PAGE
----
The Chevelle was produced from 1964 to 1977 in three Generations and came in many body styles, many variations, and a lot of available options. On Chevrolet mid-size “A” body platform it made Chevelle a strong contender in the muscle car market. This line was without a doubt one of the biggest success stories for G.M. and Chevrolet.
The ’64 and ’65 Chevelles came with a Malibu badge on the rear quarter panel with a hard top and a convertible at first. There was also an “SS” package available on the more luxurious Malibu version.
The “SS” option came with emblems and full disc wheel covers while the inside is well appointed with bucket seats and floor console for models fully equipped with the Muncie aluminum four speed manual or Powerglide two speed automatic but not with the basic three speed manual transmission. The dash of the Malibu ‘SS” option came with four gauges in a cluster and also offered a dash mounted tach as a further option. The basic models have a very simple warning light system instead. The optional engine is the 283 cu in with a four barrel putting out 220 hp – at least for the first six months. Just to keep up to the competition in mid-’64 the Chevelle had an optional 327 cu in V8 on the market in two versions both with a four barrel in a choice of 250 or 300 hp (224 kW).
The engine options were okay in ’64 but people wanted more muscle in their cars and so Chevy, aiming to please, added a RPO (regular production option) 327 V8 putting out 350 hp. For the folks with more modest ambitions the Chevelle did offer more conservative engines.
In 1965 with the “Z-16” equipped Malibu SS 396 big block V8 the power crowd also has a new little faster option available. Chevy had a problem producing enough posi trac rear ends to handle the 396 engines there were only 201 of them produced but only 75 still existing with the Malibu “Z-16” option package. There are many that have tried to fake the Z-16 because of its six figure value in today’s market but there is a shortage of the original equipment and trim to re manufacture it. The Malibu hood emblem was dropped at the end of 1965.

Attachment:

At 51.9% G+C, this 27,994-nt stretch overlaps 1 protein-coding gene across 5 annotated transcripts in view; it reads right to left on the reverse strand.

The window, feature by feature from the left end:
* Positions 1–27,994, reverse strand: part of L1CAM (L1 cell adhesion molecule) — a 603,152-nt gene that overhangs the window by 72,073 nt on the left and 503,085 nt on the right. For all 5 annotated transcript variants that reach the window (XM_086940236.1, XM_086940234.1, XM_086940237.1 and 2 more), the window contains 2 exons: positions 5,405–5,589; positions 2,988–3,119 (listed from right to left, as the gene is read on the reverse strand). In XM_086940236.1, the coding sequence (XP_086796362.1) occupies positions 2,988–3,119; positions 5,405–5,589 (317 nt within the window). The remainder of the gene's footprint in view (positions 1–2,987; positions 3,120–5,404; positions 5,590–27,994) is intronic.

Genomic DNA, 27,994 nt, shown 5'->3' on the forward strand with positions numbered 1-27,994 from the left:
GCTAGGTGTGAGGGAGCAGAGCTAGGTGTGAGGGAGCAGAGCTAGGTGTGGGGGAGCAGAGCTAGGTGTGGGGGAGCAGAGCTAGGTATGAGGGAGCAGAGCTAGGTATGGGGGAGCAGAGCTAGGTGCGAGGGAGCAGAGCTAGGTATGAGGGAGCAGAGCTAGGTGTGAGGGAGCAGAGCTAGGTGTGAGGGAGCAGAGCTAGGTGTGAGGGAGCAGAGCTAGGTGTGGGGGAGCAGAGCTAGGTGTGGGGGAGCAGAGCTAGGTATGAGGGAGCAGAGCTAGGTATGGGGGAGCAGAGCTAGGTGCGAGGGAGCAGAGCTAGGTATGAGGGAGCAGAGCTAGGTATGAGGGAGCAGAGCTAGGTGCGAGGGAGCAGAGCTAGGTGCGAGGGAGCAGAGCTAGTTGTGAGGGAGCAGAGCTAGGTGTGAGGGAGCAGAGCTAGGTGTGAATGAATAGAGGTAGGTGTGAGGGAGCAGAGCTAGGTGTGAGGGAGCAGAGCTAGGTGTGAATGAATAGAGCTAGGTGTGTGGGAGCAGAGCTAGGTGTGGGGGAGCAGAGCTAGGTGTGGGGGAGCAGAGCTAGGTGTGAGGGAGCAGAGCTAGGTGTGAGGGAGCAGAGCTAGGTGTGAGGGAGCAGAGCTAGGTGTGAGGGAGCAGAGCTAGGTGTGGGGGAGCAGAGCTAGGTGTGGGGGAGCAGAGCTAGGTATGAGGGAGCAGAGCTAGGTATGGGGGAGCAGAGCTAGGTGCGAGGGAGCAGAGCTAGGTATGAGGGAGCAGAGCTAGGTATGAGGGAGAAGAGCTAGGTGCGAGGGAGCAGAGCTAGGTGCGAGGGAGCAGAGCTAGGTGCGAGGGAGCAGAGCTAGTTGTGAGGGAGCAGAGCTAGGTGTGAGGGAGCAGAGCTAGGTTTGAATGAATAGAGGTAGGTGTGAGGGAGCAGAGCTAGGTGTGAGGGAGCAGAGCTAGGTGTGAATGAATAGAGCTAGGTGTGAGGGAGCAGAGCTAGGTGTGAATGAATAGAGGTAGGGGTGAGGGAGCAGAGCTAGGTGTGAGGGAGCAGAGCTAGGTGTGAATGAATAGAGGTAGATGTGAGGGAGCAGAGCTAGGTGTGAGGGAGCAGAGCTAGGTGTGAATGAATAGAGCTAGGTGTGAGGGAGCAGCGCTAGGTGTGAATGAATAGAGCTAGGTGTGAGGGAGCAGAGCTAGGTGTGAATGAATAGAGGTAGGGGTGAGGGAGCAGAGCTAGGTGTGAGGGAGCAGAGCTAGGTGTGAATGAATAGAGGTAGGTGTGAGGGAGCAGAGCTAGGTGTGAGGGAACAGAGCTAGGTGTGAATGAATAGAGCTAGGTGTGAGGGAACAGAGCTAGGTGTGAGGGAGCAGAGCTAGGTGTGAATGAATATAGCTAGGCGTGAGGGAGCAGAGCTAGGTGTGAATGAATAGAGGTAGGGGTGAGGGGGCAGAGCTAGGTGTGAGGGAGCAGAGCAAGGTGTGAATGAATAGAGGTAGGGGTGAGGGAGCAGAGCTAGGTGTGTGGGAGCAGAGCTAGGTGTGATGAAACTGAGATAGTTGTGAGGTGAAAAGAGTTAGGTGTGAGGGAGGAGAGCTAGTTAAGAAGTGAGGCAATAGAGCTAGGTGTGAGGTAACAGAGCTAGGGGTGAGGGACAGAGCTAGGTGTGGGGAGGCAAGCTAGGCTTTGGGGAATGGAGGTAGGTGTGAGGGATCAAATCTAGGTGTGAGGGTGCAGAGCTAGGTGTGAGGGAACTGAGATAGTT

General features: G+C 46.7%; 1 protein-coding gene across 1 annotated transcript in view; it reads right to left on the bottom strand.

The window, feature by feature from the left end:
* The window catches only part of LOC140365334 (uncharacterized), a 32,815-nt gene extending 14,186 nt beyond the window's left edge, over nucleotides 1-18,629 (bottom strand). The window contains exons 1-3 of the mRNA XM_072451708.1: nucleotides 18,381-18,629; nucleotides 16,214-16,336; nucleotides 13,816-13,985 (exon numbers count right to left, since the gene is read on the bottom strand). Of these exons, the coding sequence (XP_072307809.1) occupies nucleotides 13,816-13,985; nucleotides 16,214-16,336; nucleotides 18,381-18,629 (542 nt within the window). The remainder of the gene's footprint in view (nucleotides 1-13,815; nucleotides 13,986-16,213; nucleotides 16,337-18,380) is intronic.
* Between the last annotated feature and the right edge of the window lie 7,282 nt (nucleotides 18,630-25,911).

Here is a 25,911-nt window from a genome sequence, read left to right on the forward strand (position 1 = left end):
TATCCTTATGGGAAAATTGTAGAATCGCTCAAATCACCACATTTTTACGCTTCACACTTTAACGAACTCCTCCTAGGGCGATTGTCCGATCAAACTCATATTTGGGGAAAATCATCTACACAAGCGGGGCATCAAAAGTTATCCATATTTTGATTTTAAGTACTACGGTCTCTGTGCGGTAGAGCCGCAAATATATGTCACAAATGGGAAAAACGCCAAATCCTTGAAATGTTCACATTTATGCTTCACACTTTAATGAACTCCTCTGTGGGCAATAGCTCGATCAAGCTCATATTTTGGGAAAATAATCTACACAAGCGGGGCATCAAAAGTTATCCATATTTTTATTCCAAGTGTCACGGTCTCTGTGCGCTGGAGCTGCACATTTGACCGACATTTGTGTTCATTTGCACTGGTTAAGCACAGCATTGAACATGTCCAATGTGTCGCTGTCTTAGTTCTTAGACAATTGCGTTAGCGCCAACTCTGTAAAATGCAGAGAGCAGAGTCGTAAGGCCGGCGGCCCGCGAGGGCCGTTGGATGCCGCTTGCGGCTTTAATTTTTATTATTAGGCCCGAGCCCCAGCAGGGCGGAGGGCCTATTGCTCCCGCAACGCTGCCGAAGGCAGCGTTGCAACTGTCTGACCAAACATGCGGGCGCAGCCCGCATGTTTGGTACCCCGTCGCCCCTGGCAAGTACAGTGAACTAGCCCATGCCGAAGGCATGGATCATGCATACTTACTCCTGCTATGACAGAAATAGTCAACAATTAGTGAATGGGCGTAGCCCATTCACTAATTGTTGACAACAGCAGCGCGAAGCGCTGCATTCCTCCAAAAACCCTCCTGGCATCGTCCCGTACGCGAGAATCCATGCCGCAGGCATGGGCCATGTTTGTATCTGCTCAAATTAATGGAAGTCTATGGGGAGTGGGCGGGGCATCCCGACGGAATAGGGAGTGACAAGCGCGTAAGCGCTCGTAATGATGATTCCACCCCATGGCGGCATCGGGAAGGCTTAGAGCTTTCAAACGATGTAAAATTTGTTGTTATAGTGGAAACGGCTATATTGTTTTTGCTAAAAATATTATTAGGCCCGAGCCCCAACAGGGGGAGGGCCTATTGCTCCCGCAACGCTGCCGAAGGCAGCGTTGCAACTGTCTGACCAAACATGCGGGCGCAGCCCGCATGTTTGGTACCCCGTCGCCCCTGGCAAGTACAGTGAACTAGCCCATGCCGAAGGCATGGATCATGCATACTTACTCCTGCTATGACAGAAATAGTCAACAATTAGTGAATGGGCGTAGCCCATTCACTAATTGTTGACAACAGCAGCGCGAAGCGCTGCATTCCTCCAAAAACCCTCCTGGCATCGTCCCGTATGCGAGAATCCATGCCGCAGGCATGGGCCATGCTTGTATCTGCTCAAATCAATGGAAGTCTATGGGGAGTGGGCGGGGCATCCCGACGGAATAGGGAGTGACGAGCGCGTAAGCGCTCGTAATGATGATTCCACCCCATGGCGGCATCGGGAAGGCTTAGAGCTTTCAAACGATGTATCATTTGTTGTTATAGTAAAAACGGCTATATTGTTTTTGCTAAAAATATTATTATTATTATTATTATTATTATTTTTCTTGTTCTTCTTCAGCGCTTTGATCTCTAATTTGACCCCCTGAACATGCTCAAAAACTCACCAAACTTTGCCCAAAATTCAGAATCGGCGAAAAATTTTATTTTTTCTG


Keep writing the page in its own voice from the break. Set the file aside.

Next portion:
In 1966 the body, on the same frame was completely modified and the Chevelle SS 396 became its own series of sport coupes and convertible models with a thicker stabilizer bar in front, springs with a higher rating, and re-calibrated shocks mounted on a stronger reinforced frame. The body was Identical to the Malibu with a little different trim, simulated hood scoops, and red line tires with three different power options on the engine. The 396 motor was available producing either 325 hp, 360 hp, or the highest performer at 375 hp. The SS396 existed as a model for ’66 through to ’68 and then in ’69 it reverted back to an option pack. A special body styled “strut back” two door sport coupe was available only for the ’66 and ’67 models years.
Canadian models kept the” Malibu SS” badges for two more years but their U.S. counterparts were identical Chevelles only differing in lacking the badge trim, domed hood, and a blacked out grill while the northern cousins grill is chrome. Canada did offer a slightly different package with the Malibu sports option which has bucket seats, a center console, full wheel covers, and ribbed rocker covers.
Dodge Coronet "Super-Bee" for 1969 is on the Chrysler B-body platform, along with the Charger, and both models also share the same rear fascia and the Rallye instrument cluster. The A12 package was introduced mid-year 1969 which gives the Coronet a 440 engine mounted with the six pack-three two barrel Holly carburetors on an aluminium in-take manifold with a lift off fiberglass hood and secured with metal pins. Heavy duty suspension, 15 inch wheels and a host of other performance goodies are included, but for this one year only.